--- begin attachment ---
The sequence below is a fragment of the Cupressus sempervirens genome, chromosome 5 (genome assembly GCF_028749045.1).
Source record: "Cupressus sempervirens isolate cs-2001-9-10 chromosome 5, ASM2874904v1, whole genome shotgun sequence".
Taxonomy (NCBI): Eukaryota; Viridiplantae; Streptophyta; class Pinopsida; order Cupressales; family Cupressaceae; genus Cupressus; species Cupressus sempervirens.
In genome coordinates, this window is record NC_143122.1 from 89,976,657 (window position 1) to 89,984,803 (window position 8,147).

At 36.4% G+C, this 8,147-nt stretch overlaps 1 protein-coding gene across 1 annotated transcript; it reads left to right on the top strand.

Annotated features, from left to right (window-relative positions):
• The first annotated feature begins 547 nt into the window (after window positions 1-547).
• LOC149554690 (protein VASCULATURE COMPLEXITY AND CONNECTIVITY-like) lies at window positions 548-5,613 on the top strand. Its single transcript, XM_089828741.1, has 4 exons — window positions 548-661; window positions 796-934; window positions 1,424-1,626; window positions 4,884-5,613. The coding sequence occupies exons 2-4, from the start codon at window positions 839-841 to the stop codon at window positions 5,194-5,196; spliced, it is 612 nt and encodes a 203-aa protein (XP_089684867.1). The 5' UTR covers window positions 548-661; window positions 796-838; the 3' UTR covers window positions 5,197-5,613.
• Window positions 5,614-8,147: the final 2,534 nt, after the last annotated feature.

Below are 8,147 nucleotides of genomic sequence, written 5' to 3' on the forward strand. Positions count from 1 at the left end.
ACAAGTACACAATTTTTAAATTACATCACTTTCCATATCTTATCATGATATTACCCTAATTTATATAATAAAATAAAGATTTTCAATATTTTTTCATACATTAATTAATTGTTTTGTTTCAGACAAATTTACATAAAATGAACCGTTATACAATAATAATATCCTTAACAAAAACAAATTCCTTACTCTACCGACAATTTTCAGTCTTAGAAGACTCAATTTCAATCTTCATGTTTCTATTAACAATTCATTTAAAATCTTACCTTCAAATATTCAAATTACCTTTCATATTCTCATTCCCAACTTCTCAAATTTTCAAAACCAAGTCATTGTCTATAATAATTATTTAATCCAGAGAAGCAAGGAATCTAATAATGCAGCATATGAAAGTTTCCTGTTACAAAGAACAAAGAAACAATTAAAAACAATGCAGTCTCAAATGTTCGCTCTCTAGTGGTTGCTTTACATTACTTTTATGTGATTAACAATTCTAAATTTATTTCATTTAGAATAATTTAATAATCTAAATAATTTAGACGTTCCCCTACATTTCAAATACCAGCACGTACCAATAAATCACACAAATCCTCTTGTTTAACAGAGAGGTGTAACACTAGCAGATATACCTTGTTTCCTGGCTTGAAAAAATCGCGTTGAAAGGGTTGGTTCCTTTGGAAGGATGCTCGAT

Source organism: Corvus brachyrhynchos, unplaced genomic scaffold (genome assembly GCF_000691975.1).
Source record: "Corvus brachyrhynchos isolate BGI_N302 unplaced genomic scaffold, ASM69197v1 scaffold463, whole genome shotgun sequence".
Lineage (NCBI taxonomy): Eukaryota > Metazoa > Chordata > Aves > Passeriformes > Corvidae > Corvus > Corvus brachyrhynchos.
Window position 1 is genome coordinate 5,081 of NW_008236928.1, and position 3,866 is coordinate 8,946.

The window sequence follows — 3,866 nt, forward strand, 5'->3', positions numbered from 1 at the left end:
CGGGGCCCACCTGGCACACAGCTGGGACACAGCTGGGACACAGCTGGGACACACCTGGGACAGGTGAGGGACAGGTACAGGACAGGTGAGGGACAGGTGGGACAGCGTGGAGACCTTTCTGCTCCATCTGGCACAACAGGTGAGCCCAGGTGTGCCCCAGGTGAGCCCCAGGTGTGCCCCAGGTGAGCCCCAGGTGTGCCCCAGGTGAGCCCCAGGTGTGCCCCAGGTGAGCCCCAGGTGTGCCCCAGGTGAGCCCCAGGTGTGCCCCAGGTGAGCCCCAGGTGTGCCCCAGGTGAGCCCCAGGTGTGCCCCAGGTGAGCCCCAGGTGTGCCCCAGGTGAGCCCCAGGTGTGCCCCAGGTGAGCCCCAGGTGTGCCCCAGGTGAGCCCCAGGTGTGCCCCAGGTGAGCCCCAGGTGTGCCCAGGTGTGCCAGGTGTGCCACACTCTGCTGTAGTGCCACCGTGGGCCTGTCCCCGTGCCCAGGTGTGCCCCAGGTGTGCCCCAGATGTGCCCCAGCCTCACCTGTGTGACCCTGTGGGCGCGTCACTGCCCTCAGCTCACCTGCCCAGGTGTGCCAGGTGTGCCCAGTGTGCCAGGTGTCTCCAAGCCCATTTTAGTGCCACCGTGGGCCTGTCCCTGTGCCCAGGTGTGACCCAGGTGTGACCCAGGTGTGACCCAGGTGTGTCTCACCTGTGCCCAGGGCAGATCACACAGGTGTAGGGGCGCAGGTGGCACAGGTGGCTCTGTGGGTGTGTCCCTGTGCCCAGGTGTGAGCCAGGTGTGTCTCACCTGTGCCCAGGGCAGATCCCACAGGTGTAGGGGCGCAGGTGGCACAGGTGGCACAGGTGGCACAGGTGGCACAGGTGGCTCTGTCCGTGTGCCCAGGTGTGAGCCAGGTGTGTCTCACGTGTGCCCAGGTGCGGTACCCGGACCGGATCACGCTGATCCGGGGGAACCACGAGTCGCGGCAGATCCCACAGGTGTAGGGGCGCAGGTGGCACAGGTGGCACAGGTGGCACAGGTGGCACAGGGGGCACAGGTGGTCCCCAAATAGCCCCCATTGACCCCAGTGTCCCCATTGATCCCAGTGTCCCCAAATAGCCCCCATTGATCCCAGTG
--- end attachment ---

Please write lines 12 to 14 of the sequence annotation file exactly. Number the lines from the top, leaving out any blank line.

Source organism: Corvus brachyrhynchos, unplaced genomic scaffold (genome assembly GCF_000691975.1).
Source record: "Corvus brachyrhynchos isolate BGI_N302 unplaced genomic scaffold, ASM69197v1 scaffold463, whole genome shotgun sequence".
Lineage (NCBI taxonomy): Eukaryota > Metazoa > Chordata > Aves > Passeriformes > Corvidae > Corvus > Corvus brachyrhynchos.